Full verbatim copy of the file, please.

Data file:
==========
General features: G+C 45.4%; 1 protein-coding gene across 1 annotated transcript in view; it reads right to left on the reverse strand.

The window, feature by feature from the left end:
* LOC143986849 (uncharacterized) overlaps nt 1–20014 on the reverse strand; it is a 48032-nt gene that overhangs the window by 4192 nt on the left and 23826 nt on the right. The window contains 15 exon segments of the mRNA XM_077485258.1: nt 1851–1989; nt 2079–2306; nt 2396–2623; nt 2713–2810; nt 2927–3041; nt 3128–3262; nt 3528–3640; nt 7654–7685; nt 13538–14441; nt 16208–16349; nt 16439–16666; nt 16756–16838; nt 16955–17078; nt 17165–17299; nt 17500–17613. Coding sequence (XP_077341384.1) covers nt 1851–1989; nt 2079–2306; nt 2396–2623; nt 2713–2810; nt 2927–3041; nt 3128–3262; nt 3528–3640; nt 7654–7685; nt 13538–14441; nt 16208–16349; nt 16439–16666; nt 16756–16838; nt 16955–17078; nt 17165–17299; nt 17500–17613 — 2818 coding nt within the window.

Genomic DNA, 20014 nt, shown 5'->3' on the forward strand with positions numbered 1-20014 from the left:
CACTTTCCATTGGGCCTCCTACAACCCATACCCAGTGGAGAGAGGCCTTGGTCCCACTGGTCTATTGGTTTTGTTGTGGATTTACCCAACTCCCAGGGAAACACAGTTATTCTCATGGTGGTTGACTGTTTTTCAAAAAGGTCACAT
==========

General features: G+C 45.4%; 1 protein-coding gene across 1 annotated transcript in view; it reads right to left on the reverse strand.

The window, feature by feature from the left end:
* LOC143986849 (uncharacterized) overlaps nt 1–20014 on the reverse strand; it is a 48032-nt gene that overhangs the window by 4192 nt on the left and 23826 nt on the right. The window contains 15 exon segments of the mRNA XM_077485258.1: nt 1851–1989; nt 2079–2306; nt 2396–2623; nt 2713–2810; nt 2927–3041; nt 3128–3262; nt 3528–3640; nt 7654–7685; nt 13538–14441; nt 16208–16349; nt 16439–16666; nt 16756–16838; nt 16955–17078; nt 17165–17299; nt 17500–17613. Coding sequence (XP_077341384.1) covers nt 1851–1989; nt 2079–2306; nt 2396–2623; nt 2713–2810; nt 2927–3041; nt 3128–3262; nt 3528–3640; nt 7654–7685; nt 13538–14441; nt 16208–16349; nt 16439–16666; nt 16756–16838; nt 16955–17078; nt 17165–17299; nt 17500–17613 — 2818 coding nt within the window.

Genomic DNA, 20014 nt, shown 5'->3' on the forward strand with positions numbered 1-20014 from the left:
CACTTTCCATTGGGCCTCCTACAACCCATACCCAGTGGAGAGAGGCCTTGGTCCCACTGGTCTATTGGTTTTGTTGTGGATTTACCCAACTCCCAGGGAAACACAGTTATTCTCATGGTGGTTGACTGTTTTTCAAAAAGGTCACAT